Monday, May 21, 2018

Confessions of a Queen B*

By Crista McHugh, this was a thoroughly enjoyable young adult book; apparently book 1 in a series. High school hallways everywhere have a type of queen bee - usually head cheerleader, drawing everyone into her orbit out of desire to be near her. Alexis Wyndham is the other type of queen B - the queen bitch. She makes the in-crowd quiver by what she posts on her blog, using her position to help unpopular kids. Posting video of freshmen being bullied, etc. She doesn't care about acceptance, from anyone. Enter Brett, the star quarterback. They're teamed up for a unit on reproduction, or how to avoid it. It involves pretend-parenting a doll that needs changed, bottled, and burped. Head cheerleader, who claims Brett, doesn't like this. Neither does Alexis, at first. Stereotypes don't always fit.

A Joyful Break

Book one of the Dreams of Plain Daughters series by Diane Craver. This is, of all things, an Amish romance. A bit of fluff I picked up for my Kindle to read in waiting rooms. It's surprisingly good. Rachel Hershberger is an Amish young woman tending her family since her mother died at the age of 44. She is angry with her father, thinking if he had just put in a phone shanty, her mother would not have died. She feels pressured by her Amish boyfriend to get baptized and join the church, so they can marry. Samuel is a good man, a furniture maker, but is he her future? So she takes her rumschpringe to visit her Aunt Carrie, a senator's wife, to think things through. Should she join her Aunt Carrie's English family, or join the Amish church and marry Samuel?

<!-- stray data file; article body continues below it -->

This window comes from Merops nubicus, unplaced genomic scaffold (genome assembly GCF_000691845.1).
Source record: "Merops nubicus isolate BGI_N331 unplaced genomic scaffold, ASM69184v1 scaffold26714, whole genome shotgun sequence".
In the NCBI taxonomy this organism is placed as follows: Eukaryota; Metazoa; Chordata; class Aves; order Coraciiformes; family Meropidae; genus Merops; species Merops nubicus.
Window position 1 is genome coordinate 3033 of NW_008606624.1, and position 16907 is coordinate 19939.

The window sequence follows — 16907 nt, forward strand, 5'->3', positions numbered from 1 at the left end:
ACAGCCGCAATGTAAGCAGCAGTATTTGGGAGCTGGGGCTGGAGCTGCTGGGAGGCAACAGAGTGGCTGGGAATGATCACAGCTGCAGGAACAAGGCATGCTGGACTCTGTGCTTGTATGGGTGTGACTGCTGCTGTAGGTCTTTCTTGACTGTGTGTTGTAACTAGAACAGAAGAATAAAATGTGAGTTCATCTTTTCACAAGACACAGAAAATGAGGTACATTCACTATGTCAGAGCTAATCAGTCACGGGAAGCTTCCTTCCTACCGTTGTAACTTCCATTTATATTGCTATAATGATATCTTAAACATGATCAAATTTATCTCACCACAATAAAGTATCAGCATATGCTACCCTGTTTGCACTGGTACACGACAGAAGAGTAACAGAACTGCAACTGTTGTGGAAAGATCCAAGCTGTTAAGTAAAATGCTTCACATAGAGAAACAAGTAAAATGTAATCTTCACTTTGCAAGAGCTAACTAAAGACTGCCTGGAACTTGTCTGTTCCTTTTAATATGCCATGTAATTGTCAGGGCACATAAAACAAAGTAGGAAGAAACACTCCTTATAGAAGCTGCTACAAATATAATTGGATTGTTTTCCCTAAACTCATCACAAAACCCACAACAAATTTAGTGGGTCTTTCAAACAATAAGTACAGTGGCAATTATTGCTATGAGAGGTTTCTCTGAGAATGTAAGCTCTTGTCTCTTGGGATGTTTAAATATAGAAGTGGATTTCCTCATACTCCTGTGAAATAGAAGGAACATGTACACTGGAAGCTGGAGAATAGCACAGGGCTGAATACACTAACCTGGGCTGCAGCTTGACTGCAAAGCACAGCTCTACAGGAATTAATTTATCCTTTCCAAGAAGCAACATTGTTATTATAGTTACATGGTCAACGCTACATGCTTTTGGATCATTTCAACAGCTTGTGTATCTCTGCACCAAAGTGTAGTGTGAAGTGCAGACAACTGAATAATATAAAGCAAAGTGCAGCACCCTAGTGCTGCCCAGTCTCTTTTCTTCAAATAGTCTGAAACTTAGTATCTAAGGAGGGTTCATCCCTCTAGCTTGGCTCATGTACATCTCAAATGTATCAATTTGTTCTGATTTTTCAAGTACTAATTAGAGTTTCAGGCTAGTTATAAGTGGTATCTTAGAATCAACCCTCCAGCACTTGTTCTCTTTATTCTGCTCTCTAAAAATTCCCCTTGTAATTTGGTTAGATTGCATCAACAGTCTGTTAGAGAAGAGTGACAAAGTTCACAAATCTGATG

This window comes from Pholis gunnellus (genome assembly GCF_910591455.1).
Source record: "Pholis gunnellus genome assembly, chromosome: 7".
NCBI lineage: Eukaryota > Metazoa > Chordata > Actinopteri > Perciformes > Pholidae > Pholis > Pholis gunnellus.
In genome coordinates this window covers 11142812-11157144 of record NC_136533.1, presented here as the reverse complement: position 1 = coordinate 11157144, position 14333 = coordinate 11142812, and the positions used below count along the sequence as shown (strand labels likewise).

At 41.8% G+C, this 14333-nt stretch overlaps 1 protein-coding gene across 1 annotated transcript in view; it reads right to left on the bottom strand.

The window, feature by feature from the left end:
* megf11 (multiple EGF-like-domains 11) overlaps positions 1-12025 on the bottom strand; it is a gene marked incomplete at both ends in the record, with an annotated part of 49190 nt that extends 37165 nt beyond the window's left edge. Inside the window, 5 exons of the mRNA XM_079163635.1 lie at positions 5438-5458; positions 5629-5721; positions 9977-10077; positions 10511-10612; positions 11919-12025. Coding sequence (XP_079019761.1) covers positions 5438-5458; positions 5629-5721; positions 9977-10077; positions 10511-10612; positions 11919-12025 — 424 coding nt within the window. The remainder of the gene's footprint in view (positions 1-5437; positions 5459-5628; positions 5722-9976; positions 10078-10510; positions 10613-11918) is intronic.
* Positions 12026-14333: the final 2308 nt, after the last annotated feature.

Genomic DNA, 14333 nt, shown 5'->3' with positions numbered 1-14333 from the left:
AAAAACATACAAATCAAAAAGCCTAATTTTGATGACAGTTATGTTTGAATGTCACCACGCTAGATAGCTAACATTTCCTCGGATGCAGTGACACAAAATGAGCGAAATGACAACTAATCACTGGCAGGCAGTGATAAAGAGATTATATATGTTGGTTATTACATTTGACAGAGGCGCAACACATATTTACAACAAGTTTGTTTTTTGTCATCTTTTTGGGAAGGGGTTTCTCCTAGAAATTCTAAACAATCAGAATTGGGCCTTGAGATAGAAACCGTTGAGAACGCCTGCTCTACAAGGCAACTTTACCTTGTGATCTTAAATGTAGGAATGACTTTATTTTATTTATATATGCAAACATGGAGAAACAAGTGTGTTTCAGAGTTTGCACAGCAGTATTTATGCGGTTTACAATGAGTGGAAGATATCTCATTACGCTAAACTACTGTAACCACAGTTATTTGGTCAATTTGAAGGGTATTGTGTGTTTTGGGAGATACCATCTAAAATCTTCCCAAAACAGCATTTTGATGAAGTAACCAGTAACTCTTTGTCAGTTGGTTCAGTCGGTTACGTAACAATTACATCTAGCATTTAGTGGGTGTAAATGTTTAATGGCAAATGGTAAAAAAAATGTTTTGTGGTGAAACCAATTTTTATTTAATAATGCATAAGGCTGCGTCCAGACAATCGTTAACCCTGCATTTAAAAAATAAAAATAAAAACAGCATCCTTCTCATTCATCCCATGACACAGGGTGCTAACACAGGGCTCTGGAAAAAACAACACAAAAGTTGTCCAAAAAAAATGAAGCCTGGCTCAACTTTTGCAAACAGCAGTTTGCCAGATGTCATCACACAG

The Grave's a Fine and Private Place

This is the ninth in the Flavia de Luce series by Alan Bradley. Flavia is now 12, and reeling from a family tragedy. Dogger, loyal servant that he is, suggests a boating trip for her and her two older sisters as a necessary escape from moping about the house. Dogger took them boating near a church where the vicar had recently been put to death for poisoning three of his parishioners with cyanide in the communion wine. Of course Flavia, an expert chemist with a passion for poison, is excited about this. Then, while punting near the church, dabbling her fingers in the water, Flavia hooks something. it is not the Hemingway-sized fish she first imagined, but a body. AH! The perfect remedy for sorrow, in Flavia's book, is solving a murder. Though it could bring about her own.

This may just be my favorite of the delightful Flavia de Luce series. And it leaves plenty of room for more books to come. The children and I pass these books around as we get them; they are adult fiction, but no cursing, sex, or gratuitous gore. Flavia is a worthy young heroine, especially for unschooled kids, as most of her learning (and that of her sisters) was achieved on her own. I'm hooked!